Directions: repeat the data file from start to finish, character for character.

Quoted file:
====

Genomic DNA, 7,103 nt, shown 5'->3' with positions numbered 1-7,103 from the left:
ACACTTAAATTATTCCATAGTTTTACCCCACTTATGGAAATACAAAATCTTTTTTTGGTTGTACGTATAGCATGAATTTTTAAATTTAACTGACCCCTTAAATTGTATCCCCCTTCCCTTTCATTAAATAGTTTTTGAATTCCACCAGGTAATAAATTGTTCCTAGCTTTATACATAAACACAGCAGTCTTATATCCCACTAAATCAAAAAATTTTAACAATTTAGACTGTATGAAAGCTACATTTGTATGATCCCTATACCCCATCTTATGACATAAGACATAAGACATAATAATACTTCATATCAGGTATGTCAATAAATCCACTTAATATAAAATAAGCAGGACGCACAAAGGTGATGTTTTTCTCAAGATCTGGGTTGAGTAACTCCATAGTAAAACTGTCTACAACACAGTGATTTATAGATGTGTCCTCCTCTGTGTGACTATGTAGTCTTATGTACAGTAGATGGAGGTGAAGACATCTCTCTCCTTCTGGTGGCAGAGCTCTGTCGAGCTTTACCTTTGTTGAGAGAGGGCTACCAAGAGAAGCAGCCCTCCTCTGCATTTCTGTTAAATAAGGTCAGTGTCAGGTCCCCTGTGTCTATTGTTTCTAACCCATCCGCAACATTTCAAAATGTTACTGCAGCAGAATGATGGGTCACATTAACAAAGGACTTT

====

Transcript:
Genomic DNA, 7,103 nt, shown 5'->3' with positions numbered 1-7,103 from the left:
ACACTTAAATTATTCCATAGTTTTACCCCACTTATGGAAATACAAAATCTTTTTTTGGTTGTACGTATAGCATGAATTTTTAAATTTAACTGACCCCTTAAATTGTATCCCCCTTCCCTTTCATTAAATAGTTTTTGAATTCCACCAGGTAATAAATTGTTCCTAGCTTTATACATAAACACAGCAGTCTTATATCCCACTAAATCAAAAAATTTTAACAATTTAGACTGTATGAAAGCTACATTTGTATGATCCCTATACCCCATCTTATGACATAAGACATAAGACATAATAATACTTCATATCAGGTATGTCAATAAATCCACTTAATATAAAATAAGCAGGACGCACAAAGGTGATGTTTTTCTCAAGATCTGGGTTGAGTAACTCCATAGTAAAACTGTCTACAACACAGTGATTTATAGATGTGTCCTCCTCTGTGTGACTATGTAGTCTTATGTACAGTAGATGGAGGTGAAGACATCTCTCTCCTTCTGGTGGCAGAGCTCTGTCGAGCTTTACCTTTGTTGAGAGAGGGCTACCAAGAGAAGCAGCCCTCCTCTGCATTTCTGTTAAATAAGGTCAGTGTCAGGTCCCCTGTGTCTATTGTTTCTAACCCATCCGCAACATTTCAAAATGTTACTGCAGCAGAATGATGGGTCACATTAACAAAGGACTTT